A proposal to close Connecticut’s Hartford-Brainard Airport (KHFD) and redevelop the site has sparked a mobilization among pilots who use the airport and businesses that operate there.
The Hartford-Brainard Airport Association, an organization formed last month and incorporated as a nonprofit, wants to keep the airport open and improve it as a way to attract more businesses to the city.
Michael Teiger, a pulmonologist, former aviation medical examiner, and board member of the airport association, says the group represents more than 100 pilots, instructors, and employees of businesses located at the airport.
“The more we get the word out about what’s happening, the more supporters come out of the woodwork,” said Teiger, who flies his Piper Saratoga from the airport.
Hartford-Brainard is a busy regional general aviation airport with a control tower, two asphalt runways, and a seasonal turf strip. A number of businesses are based there, including ones that do aircraft maintenance and repair, avionics service, flight instruction, aircraft sales, and car rental. It is also home to the Connecticut Aero Tech School, part of the state’s technical high school system.
City officials have talked about redeveloping the riverfront land for mixed use, including housing, recreation, and retail. Hartford Councilman James Sanchez, who has been a proponent of shuttering the airport, did not respond to a request for comment.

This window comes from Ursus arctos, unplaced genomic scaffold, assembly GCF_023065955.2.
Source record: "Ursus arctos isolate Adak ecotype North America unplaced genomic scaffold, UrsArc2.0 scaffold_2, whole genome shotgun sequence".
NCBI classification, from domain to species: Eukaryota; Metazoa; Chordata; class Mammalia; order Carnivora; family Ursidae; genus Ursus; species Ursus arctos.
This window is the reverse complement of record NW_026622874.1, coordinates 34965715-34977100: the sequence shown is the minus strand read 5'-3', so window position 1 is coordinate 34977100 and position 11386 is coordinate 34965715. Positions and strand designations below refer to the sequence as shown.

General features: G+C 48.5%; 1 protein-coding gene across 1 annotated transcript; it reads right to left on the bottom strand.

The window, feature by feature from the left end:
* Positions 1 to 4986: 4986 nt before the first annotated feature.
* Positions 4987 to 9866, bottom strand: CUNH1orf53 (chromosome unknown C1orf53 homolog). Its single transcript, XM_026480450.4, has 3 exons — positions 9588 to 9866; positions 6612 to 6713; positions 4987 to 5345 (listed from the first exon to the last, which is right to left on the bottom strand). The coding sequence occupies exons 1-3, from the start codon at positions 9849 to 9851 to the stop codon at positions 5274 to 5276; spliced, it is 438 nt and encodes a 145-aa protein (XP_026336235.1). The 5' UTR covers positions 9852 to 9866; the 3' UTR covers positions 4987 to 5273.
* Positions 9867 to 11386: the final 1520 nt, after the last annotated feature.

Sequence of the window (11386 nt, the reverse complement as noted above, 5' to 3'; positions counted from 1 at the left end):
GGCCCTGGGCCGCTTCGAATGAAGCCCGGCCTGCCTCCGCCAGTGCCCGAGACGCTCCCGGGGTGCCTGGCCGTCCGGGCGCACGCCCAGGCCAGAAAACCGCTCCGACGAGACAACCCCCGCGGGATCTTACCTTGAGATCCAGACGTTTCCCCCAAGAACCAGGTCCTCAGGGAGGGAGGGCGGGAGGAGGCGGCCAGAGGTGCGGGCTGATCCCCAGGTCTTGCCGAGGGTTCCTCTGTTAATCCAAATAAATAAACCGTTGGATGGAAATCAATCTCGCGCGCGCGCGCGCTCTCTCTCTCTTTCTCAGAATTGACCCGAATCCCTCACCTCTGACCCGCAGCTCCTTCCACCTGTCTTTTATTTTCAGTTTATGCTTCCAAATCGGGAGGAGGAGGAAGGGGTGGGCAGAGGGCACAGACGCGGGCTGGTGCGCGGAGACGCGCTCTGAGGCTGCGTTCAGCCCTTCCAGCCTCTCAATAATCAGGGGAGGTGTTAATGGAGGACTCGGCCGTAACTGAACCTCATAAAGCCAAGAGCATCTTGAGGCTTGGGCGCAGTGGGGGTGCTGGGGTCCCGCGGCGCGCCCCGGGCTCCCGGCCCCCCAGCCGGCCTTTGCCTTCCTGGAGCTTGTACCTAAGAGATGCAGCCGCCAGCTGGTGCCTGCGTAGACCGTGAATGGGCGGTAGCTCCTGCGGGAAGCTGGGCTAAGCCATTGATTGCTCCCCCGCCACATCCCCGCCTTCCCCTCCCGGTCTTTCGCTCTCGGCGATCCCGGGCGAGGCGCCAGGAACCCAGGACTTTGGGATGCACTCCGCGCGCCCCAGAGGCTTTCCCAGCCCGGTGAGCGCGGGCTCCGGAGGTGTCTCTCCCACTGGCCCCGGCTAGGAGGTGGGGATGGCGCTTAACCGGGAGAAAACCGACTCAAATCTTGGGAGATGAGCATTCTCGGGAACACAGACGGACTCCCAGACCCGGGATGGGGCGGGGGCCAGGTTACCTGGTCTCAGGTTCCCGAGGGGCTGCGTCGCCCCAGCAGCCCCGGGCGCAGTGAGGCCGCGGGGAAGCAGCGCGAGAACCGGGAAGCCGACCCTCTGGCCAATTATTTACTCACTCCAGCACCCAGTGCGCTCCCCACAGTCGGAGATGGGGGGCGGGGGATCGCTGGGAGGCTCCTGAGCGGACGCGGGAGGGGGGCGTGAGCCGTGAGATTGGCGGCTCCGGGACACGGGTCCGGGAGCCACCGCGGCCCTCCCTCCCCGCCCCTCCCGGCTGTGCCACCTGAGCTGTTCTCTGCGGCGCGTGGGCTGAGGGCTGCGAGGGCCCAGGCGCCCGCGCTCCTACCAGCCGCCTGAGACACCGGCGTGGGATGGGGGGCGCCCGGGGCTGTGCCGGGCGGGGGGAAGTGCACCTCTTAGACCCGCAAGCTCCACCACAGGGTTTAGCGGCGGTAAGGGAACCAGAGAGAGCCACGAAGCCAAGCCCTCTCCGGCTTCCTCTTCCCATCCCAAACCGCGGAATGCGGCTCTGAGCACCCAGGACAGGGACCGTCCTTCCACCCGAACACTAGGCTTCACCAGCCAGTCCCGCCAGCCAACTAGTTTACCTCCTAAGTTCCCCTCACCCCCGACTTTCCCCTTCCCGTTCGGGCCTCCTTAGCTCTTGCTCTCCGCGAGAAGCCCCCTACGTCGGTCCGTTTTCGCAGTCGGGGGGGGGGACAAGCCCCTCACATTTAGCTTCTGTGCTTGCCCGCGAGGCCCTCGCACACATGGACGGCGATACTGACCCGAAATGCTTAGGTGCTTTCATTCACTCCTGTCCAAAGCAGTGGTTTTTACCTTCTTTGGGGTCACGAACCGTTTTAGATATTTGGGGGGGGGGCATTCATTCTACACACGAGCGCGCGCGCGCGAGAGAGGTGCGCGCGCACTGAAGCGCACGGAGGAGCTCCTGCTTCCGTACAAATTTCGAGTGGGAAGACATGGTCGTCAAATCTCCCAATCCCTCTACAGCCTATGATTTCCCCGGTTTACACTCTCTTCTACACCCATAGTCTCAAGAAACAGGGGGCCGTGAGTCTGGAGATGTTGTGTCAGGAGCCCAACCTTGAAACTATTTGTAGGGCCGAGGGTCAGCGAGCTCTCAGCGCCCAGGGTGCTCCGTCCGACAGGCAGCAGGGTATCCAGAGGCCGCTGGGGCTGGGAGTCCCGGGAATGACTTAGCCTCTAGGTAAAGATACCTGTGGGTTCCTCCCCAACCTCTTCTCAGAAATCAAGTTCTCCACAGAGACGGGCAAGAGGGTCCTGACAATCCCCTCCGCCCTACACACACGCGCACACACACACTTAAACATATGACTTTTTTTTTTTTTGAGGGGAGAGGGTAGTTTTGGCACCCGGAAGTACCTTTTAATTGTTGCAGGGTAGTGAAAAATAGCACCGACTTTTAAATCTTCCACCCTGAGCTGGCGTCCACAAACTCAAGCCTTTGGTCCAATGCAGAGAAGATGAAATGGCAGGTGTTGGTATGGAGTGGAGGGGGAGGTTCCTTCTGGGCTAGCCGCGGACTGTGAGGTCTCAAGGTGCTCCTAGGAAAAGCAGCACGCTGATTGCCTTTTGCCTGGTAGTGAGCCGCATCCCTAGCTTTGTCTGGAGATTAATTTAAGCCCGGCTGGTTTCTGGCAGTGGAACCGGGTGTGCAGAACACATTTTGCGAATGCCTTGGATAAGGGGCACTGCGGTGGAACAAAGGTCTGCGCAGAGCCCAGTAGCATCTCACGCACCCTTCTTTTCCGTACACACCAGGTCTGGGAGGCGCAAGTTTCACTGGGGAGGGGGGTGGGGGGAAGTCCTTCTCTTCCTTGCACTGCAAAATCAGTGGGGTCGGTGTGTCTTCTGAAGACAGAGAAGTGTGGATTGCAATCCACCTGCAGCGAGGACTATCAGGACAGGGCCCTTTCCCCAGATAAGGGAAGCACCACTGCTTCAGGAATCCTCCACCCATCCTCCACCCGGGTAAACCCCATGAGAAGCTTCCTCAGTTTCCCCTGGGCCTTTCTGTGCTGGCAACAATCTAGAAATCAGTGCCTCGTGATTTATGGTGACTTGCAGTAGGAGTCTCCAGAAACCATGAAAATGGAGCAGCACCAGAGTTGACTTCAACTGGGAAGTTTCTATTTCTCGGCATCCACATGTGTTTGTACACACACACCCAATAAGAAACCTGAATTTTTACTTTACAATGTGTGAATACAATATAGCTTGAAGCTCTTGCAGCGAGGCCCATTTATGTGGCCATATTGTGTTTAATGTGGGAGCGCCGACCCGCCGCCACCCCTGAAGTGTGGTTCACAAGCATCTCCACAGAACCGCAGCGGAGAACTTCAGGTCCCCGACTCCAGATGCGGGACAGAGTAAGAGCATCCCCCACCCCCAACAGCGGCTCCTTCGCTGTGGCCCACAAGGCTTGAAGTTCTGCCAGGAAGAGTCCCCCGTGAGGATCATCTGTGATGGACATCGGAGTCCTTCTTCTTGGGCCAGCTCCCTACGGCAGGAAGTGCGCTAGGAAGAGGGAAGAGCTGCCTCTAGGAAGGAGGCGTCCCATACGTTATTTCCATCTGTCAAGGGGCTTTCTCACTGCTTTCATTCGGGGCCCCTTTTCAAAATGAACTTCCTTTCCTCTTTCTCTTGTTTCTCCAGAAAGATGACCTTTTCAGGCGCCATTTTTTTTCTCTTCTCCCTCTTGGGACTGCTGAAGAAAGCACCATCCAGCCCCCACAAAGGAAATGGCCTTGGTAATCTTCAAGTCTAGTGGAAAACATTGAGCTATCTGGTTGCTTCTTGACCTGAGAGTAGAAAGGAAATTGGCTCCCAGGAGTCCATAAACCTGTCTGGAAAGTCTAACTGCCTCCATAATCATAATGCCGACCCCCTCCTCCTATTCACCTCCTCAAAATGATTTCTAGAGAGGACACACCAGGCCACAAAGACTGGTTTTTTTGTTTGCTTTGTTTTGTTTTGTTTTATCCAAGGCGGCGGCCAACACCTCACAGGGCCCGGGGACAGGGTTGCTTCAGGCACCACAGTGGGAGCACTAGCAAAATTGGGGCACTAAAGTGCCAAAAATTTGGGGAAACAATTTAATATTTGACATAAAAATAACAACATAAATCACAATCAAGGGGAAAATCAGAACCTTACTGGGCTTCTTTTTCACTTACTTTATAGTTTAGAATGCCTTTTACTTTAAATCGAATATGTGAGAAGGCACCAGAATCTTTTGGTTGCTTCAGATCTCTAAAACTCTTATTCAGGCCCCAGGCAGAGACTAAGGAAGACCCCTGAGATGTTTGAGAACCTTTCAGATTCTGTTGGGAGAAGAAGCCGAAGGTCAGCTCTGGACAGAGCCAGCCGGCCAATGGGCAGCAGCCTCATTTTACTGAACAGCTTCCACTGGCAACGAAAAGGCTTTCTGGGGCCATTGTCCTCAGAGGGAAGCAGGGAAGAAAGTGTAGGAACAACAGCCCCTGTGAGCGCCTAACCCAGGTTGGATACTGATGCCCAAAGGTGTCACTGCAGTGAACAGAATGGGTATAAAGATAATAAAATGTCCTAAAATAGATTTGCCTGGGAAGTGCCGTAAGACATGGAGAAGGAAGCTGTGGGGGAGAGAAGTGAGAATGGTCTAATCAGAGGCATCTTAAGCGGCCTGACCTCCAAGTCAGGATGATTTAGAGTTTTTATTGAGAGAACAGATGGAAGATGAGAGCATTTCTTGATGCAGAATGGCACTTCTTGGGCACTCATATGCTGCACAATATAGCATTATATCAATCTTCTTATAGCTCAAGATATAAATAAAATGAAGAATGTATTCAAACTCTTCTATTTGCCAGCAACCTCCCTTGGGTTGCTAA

Teiger said his group believes the city plans to remove the airport and use the land for trash management, essentially as a transfer station.
“That’s not what they’re saying up front, but it is what we found after digging through the weeds to the bottom of this,” he said.
Hartford-Brainard opened in 1921 and was named for Newton C. Brainard, Hartford’s mayor at the time. Located on a 350-acre plot that previously was a cow pasture, the facility was a textbook example of an early airfield. Its expanse of turf allowed aircraft to take off and land into the wind largely regardless of its direction. Formal paved runways would come later.
In 1927, following his famous transatlantic flight, Charles A. Lindbergh kicked off a national victory tour at Brainard, giving the airport a major boost, according to the Connecticut Airport Authority, which oversees the airport today. During World War II, the airport was a United States Army Air Forces training center for pilots and aircrews.
Bradley International Airport (KBDL) opened in 1942 in nearby Windsor Locks and, as it continued to develop after the war, eventually overshadowed Brainard and drew away its commercial passenger traffic. In 1958, the airport lost one of its runways to an industrial park project and ever since has been the subject of numerous closure and redevelopment proposals, the most recent of which is a serious threat, according to Teiger.
“This is the big leagues. We’re worried,” he said.